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Old 10-31-2010, 09:07 PM   #11
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I talked with a manufacturer's represenative of my fridge, (Dominic) and was told the sensor elevation on the freezer fin, up/down, only accounts for a temperature variation of three degrees.

Who knows, I may have been talking with a corporate executive and his expertise was exclusive to the bean counting department.

I pulled my sensor off the fin and moved it down as far as the connecting wire would allow. I'm now getting, at least, 6 degrees colder below the freezer.

One time, and only once, for some unknown reason, the temperature in the non-freezer department dropped to 28 F degrees....Go figure.
With me it was more a 10 degree rise. The refrigerator was working good for a year & don't know if I did it OR it just fell off fin. I put it back on the fin & 1 1/2 hr back to 40-43 in the refrigerator. the freezer you could keep ice hard.

This has up to now been good unit. hope my luck hold out. Even out of level it work good. IT a Dometic DM2852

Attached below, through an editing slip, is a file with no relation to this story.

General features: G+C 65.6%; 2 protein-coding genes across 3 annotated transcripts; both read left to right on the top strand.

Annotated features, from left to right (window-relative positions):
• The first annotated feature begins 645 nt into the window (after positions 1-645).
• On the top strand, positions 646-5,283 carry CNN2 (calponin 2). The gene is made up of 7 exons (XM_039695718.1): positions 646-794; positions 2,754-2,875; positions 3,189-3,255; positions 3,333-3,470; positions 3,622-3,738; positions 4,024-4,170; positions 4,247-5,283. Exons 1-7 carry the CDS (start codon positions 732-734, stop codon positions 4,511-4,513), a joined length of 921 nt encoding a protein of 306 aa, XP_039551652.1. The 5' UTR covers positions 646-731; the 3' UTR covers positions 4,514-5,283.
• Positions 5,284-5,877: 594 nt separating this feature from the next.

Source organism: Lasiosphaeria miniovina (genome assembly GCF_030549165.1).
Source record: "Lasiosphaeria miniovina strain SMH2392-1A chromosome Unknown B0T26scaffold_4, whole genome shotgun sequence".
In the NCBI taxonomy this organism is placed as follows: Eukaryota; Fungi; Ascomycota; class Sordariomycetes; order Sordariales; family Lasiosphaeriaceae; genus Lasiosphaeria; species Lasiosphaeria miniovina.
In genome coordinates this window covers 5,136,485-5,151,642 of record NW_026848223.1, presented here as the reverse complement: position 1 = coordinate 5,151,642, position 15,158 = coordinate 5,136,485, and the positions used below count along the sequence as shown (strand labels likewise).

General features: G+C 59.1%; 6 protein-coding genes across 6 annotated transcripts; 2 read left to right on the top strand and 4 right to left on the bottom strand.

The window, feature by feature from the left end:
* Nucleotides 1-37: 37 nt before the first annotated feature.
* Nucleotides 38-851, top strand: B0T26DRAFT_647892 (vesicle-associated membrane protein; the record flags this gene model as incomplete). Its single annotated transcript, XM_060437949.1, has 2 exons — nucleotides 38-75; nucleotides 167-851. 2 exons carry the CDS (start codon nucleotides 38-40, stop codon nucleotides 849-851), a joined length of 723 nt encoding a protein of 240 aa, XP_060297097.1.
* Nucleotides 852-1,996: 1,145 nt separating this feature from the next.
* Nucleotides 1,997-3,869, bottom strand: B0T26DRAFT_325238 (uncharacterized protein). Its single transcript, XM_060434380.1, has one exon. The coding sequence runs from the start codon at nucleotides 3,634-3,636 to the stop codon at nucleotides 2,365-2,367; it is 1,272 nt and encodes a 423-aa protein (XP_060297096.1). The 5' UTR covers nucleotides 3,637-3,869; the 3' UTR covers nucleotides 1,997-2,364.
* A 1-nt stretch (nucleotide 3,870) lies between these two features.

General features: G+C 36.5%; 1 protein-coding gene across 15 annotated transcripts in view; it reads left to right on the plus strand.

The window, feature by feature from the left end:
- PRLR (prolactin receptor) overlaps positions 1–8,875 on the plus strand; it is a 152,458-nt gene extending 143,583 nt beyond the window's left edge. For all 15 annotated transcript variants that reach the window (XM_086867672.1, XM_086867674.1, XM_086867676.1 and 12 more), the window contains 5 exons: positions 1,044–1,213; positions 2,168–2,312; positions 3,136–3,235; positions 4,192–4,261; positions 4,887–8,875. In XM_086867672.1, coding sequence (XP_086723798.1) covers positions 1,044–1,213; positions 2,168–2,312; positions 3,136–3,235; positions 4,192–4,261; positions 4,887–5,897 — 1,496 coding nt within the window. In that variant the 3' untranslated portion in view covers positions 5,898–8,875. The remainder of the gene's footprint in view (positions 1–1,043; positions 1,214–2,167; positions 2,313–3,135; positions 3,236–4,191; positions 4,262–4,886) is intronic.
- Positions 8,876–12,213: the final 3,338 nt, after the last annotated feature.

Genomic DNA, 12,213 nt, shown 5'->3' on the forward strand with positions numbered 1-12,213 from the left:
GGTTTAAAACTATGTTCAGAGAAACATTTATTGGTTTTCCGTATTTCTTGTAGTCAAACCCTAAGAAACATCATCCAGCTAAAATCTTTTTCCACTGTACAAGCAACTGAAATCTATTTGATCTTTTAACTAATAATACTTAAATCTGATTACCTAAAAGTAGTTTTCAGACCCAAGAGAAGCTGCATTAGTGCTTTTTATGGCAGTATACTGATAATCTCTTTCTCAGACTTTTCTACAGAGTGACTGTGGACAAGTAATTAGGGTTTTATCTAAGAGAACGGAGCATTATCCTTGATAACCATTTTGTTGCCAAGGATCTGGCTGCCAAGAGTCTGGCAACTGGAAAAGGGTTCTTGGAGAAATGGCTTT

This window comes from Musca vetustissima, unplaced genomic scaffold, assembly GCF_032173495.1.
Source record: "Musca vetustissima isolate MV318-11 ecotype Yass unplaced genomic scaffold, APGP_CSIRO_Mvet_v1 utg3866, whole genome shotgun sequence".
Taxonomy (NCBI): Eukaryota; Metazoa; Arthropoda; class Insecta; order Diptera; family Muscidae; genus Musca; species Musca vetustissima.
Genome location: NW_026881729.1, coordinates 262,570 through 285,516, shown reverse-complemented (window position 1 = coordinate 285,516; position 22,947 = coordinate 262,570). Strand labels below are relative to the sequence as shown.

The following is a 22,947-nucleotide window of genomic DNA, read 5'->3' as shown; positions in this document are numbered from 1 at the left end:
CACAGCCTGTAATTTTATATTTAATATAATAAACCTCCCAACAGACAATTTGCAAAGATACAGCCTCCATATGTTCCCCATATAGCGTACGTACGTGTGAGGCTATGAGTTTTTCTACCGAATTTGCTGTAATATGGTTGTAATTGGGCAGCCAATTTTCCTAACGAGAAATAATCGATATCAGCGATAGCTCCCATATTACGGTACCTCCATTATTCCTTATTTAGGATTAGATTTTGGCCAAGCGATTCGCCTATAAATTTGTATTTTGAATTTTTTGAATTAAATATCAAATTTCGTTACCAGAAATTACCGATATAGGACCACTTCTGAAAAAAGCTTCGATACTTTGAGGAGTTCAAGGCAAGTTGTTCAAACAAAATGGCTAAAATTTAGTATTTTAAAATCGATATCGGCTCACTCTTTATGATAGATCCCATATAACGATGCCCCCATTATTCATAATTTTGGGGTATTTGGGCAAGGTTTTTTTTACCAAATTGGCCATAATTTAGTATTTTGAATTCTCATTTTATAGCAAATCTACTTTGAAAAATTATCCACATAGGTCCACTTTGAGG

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Old 10-31-2010, 09:30 PM   #12
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Do you have the dm 1350 fridge? if so its a known problem with the junk.Mine would do it until i did the fan mod and that took care of the problem, until I traded it in.
I think the fan is the way to go. They had some on ebay that looked like hard drive cooler to me, which hook up to the refig. light.
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Old 10-31-2010, 09:36 PM   #13
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if ya do a search on northwest jeeper, he did a complete diagram of the mod, i did the same on mine and added one on the bottom of it also inside the outside compartment door the blew up and the 2 on the top vent to suck the air out, never had a problem after that. good luck
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Old 10-31-2010, 10:12 PM   #14
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dad1032 I am going to have as you have done with the fans. My grandkids going in out of the refig, mess with the temp recovery time in the summer when dry camping.
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Old 11-01-2010, 12:14 PM   #15
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I'm not dry camping and have propane. If there was an electronic problem, it should shift over to propane I thought. I checked a couple of fuses outside and they are good. The light indicators on the front of the fridge looks like everything is fine.
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Old 11-01-2010, 12:53 PM   #16